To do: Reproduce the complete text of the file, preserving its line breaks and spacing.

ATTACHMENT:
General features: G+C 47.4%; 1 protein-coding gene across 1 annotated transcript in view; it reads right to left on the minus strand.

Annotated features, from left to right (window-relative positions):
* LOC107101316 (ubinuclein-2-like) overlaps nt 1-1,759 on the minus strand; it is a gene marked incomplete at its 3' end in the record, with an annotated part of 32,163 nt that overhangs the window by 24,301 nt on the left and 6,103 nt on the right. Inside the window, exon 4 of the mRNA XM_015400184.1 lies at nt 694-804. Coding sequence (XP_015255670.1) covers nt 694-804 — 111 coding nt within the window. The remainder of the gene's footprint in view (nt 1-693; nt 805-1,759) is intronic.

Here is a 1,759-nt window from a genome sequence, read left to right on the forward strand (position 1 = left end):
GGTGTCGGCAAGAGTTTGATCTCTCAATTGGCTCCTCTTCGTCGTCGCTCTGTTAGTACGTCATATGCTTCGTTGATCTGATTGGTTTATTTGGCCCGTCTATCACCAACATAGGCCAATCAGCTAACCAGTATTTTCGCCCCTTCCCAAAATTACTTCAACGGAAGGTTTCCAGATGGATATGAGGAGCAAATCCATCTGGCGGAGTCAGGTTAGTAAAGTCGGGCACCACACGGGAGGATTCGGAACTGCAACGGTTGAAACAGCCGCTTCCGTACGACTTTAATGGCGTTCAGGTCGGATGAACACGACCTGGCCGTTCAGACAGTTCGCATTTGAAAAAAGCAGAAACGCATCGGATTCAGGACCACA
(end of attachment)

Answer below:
General features: G+C 47.4%; 1 protein-coding gene across 1 annotated transcript in view; it reads right to left on the minus strand.

Annotated features, from left to right (window-relative positions):
* LOC107101316 (ubinuclein-2-like) overlaps nt 1-1,759 on the minus strand; it is a gene marked incomplete at its 3' end in the record, with an annotated part of 32,163 nt that overhangs the window by 24,301 nt on the left and 6,103 nt on the right. Inside the window, exon 4 of the mRNA XM_015400184.1 lies at nt 694-804. Coding sequence (XP_015255670.1) covers nt 694-804 — 111 coding nt within the window. The remainder of the gene's footprint in view (nt 1-693; nt 805-1,759) is intronic.

Here is a 1,759-nt window from a genome sequence, read left to right on the forward strand (position 1 = left end):
GGTGTCGGCAAGAGTTTGATCTCTCAATTGGCTCCTCTTCGTCGTCGCTCTGTTAGTACGTCATATGCTTCGTTGATCTGATTGGTTTATTTGGCCCGTCTATCACCAACATAGGCCAATCAGCTAACCAGTATTTTCGCCCCTTCCCAAAATTACTTCAACGGAAGGTTTCCAGATGGATATGAGGAGCAAATCCATCTGGCGGAGTCAGGTTAGTAAAGTCGGGCACCACACGGGAGGATTCGGAACTGCAACGGTTGAAACAGCCGCTTCCGTACGACTTTAATGGCGTTCAGGTCGGATGAACACGACCTGGCCGTTCAGACAGTTCGCATTTGAAAAAAGCAGAAACGCATCGGATTCAGGACCACA